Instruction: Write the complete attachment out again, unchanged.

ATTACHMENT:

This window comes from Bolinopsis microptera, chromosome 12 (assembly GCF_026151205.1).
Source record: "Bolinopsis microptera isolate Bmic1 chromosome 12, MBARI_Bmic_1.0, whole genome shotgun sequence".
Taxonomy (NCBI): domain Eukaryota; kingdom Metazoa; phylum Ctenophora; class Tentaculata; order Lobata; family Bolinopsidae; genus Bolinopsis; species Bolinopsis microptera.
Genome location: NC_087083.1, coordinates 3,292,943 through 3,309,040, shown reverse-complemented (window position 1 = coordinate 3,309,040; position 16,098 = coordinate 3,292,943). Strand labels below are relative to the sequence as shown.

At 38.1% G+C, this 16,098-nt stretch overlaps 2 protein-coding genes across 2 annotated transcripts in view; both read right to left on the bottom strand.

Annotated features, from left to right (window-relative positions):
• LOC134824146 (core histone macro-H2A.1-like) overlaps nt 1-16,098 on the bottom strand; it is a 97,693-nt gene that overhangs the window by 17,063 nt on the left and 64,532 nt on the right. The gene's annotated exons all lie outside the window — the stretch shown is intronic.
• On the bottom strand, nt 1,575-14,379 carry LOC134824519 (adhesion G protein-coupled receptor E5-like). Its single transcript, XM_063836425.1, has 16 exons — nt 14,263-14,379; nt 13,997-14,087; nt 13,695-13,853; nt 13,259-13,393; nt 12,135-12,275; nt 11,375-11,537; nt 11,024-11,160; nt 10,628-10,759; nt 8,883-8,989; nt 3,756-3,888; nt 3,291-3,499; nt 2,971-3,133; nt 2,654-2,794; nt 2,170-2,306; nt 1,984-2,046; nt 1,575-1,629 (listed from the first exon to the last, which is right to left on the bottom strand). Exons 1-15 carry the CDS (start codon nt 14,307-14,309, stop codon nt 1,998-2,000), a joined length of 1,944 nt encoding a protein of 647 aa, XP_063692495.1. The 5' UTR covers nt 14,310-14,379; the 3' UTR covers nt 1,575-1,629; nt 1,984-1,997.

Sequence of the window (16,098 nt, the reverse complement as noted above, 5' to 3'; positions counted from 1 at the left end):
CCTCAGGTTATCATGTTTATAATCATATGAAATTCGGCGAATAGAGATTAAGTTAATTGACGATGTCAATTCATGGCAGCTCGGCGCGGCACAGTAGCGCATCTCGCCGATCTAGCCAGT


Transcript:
This window comes from Bolinopsis microptera, chromosome 12 (assembly GCF_026151205.1).
Source record: "Bolinopsis microptera isolate Bmic1 chromosome 12, MBARI_Bmic_1.0, whole genome shotgun sequence".
Taxonomy (NCBI): domain Eukaryota; kingdom Metazoa; phylum Ctenophora; class Tentaculata; order Lobata; family Bolinopsidae; genus Bolinopsis; species Bolinopsis microptera.
Genome location: NC_087083.1, coordinates 3,292,943 through 3,309,040, shown reverse-complemented (window position 1 = coordinate 3,309,040; position 16,098 = coordinate 3,292,943). Strand labels below are relative to the sequence as shown.

At 38.1% G+C, this 16,098-nt stretch overlaps 2 protein-coding genes across 2 annotated transcripts in view; both read right to left on the bottom strand.

Annotated features, from left to right (window-relative positions):
• LOC134824146 (core histone macro-H2A.1-like) overlaps nt 1-16,098 on the bottom strand; it is a 97,693-nt gene that overhangs the window by 17,063 nt on the left and 64,532 nt on the right. The gene's annotated exons all lie outside the window — the stretch shown is intronic.
• On the bottom strand, nt 1,575-14,379 carry LOC134824519 (adhesion G protein-coupled receptor E5-like). Its single transcript, XM_063836425.1, has 16 exons — nt 14,263-14,379; nt 13,997-14,087; nt 13,695-13,853; nt 13,259-13,393; nt 12,135-12,275; nt 11,375-11,537; nt 11,024-11,160; nt 10,628-10,759; nt 8,883-8,989; nt 3,756-3,888; nt 3,291-3,499; nt 2,971-3,133; nt 2,654-2,794; nt 2,170-2,306; nt 1,984-2,046; nt 1,575-1,629 (listed from the first exon to the last, which is right to left on the bottom strand). Exons 1-15 carry the CDS (start codon nt 14,307-14,309, stop codon nt 1,998-2,000), a joined length of 1,944 nt encoding a protein of 647 aa, XP_063692495.1. The 5' UTR covers nt 14,310-14,379; the 3' UTR covers nt 1,575-1,629; nt 1,984-1,997.

Sequence of the window (16,098 nt, the reverse complement as noted above, 5' to 3'; positions counted from 1 at the left end):
CCTCAGGTTATCATGTTTATAATCATATGAAATTCGGCGAATAGAGATTAAGTTAATTGACGATGTCAATTCATGGCAGCTCGGCGCGGCACAGTAGCGCATCTCGCCGATCTAGCCAGT